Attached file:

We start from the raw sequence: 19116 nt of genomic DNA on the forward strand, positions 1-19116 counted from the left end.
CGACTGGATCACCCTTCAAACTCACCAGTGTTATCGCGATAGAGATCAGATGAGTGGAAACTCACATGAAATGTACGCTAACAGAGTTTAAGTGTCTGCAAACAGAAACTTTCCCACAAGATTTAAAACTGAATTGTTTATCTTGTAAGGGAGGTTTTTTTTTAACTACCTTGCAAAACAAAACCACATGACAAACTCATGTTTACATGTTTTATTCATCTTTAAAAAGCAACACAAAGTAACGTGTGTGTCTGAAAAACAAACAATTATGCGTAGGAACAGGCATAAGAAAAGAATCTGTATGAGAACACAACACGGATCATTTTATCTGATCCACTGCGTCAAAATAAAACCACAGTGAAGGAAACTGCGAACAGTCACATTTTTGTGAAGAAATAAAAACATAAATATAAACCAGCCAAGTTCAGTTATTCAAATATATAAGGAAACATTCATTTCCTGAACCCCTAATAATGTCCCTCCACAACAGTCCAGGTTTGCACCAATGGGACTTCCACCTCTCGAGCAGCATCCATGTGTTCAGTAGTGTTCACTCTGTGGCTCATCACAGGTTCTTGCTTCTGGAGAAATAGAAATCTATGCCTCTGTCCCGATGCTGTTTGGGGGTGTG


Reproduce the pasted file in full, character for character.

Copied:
We start from the raw sequence: 19116 nt of genomic DNA on the forward strand, positions 1-19116 counted from the left end.
CGACTGGATCACCCTTCAAACTCACCAGTGTTATCGCGATAGAGATCAGATGAGTGGAAACTCACATGAAATGTACGCTAACAGAGTTTAAGTGTCTGCAAACAGAAACTTTCCCACAAGATTTAAAACTGAATTGTTTATCTTGTAAGGGAGGTTTTTTTTTAACTACCTTGCAAAACAAAACCACATGACAAACTCATGTTTACATGTTTTATTCATCTTTAAAAAGCAACACAAAGTAACGTGTGTGTCTGAAAAACAAACAATTATGCGTAGGAACAGGCATAAGAAAAGAATCTGTATGAGAACACAACACGGATCATTTTATCTGATCCACTGCGTCAAAATAAAACCACAGTGAAGGAAACTGCGAACAGTCACATTTTTGTGAAGAAATAAAAACATAAATATAAACCAGCCAAGTTCAGTTATTCAAATATATAAGGAAACATTCATTTCCTGAACCCCTAATAATGTCCCTCCACAACAGTCCAGGTTTGCACCAATGGGACTTCCACCTCTCGAGCAGCATCCATGTGTTCAGTAGTGTTCACTCTGTGGCTCATCACAGGTTCTTGCTTCTGGAGAAATAGAAATCTATGCCTCTGTCCCGATGCTGTTTGGGGGTGTG